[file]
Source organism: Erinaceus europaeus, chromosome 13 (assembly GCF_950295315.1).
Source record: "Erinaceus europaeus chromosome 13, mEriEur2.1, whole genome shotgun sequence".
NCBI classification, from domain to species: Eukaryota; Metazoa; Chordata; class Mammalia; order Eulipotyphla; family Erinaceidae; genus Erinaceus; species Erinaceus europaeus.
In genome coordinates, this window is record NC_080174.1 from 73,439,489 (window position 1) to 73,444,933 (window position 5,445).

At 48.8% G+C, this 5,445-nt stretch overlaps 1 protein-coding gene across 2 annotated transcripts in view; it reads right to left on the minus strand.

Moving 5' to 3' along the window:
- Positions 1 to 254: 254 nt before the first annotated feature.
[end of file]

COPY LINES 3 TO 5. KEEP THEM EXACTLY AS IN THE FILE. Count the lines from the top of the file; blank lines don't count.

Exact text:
NCBI classification, from domain to species: Eukaryota; Metazoa; Chordata; class Mammalia; order Eulipotyphla; family Erinaceidae; genus Erinaceus; species Erinaceus europaeus.
In genome coordinates, this window is record NC_080174.1 from 73,439,489 (window position 1) to 73,444,933 (window position 5,445).

At 48.8% G+C, this 5,445-nt stretch overlaps 1 protein-coding gene across 2 annotated transcripts in view; it reads right to left on the minus strand.